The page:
Amacrine and horizontal interneurons integrate visual information as it is relayed through the retina from the photoreceptors to the ganglion cells. The early steps that generate these interneuron networks remain unclear. Here we show that a distinct RORβ1 isoform encoded by the retinoid-related orphan nuclear receptor β gene (Rorb) is critical for both amacrine and horizontal cell differentiation in mice. A fluorescent protein cassette targeted into Rorb revealed RORβ1 as a novel marker of immature amacrine and horizontal cells and of undifferentiated, dividing progenitor cells. RORβ1-deficient mice lose expression of pancreas-specific transcription factor 1a (Ptf1a) but retain forkhead box n4 factor (Foxn4), two early-acting factors necessary for amacrine and horizontal cell generation. RORβ1 and Foxn4 synergistically induce Ptf1a expression, suggesting a central role for RORβ1 in a transcriptional hierarchy that directs this interneuron differentiation pathway. Moreover, ectopic RORβ1 expression in neonatal retina promotes amacrine cell differentiation.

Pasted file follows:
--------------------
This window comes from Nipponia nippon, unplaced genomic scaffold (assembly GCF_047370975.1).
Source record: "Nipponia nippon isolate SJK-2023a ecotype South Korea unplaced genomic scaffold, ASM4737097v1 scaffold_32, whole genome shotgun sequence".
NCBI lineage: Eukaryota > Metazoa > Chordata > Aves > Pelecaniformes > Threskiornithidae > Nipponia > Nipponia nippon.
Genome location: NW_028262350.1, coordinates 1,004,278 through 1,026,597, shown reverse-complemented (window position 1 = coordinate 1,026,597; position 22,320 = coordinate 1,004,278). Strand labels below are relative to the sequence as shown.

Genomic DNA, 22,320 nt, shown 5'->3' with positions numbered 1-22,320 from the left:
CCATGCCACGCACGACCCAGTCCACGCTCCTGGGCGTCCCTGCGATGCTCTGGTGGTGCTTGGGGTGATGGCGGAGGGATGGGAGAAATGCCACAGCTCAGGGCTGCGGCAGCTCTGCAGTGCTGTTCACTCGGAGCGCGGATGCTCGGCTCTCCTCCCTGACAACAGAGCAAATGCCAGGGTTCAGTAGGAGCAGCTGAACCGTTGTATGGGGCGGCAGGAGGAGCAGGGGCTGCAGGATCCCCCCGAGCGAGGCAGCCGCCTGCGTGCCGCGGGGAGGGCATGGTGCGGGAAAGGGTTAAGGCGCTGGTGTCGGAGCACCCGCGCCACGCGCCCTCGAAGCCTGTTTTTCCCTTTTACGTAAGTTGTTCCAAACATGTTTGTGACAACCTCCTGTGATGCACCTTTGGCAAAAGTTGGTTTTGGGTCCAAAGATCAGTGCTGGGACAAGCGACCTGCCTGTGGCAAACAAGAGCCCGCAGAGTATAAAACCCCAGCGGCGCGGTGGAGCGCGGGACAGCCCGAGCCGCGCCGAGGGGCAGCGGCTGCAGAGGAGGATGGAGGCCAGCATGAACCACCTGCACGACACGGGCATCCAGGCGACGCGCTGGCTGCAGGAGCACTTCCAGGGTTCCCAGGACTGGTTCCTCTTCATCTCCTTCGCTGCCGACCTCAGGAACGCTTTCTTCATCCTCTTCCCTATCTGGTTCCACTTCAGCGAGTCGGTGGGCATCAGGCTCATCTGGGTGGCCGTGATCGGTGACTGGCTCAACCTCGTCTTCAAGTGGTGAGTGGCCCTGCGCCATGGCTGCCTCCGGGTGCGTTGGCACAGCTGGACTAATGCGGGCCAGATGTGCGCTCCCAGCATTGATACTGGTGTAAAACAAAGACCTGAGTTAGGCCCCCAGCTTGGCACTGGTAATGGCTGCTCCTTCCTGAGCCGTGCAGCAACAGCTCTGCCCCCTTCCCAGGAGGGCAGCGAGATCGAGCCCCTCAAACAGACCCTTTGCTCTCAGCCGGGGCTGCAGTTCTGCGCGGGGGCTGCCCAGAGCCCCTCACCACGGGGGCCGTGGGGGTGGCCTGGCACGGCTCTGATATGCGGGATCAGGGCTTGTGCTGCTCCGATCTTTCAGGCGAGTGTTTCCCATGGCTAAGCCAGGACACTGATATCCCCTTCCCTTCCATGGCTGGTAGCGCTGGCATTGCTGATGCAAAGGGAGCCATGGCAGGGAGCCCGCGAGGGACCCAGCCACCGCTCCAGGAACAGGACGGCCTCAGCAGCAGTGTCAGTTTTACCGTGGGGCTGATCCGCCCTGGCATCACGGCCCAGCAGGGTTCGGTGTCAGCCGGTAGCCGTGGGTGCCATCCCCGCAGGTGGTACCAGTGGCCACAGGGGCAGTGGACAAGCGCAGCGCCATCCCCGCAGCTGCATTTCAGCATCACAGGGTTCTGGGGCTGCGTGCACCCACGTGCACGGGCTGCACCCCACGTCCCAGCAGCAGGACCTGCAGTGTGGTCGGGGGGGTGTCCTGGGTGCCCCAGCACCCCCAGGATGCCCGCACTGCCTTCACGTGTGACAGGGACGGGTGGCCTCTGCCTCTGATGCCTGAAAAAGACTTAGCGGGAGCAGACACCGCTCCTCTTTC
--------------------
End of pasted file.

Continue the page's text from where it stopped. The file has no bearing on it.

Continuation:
PMCID: PMC3671912  PMID: 23652001
orphan nuclear receptor; forkhead box transcription factor Foxn4; basic helix-loop-helix factor Ptf1a; neurogenesis; inhibitory interneuron
15.  Mutations in RPGR and RP2 Account for 15% of Males with Simplex Retinal Degenerative Disease 
To determine the proportion of male patients presenting simplex retinal degenerative disease (RD: retinitis pigmentosa [RP] or cone/cone-rod dystrophy [COD/CORD]) with mutations in the X-linked retinal degeneration genes RPGR and RP2.
Simplex males were defined as patients with no known affected family members. Patients were excluded if they had a family history of parental consanguinity. Blood samples from a total of 214 simplex males with a diagnosis of retinal degeneration were collected for genetic analysis. The patients were screened for mutations in RPGR and RP2 by direct sequencing of PCR-amplified genomic DNA.
We identified pathogenic mutations in 32 of the 214 patients screened (15%). Of the 29 patients with a diagnosis of COD/CORD, four mutations were identified in the ORF15 mutational hotspot of the RPGR gene. Of the 185 RP patients, three patients had mutations in RP2 and 25 had RPGR mutations (including 12 in the ORF15 region).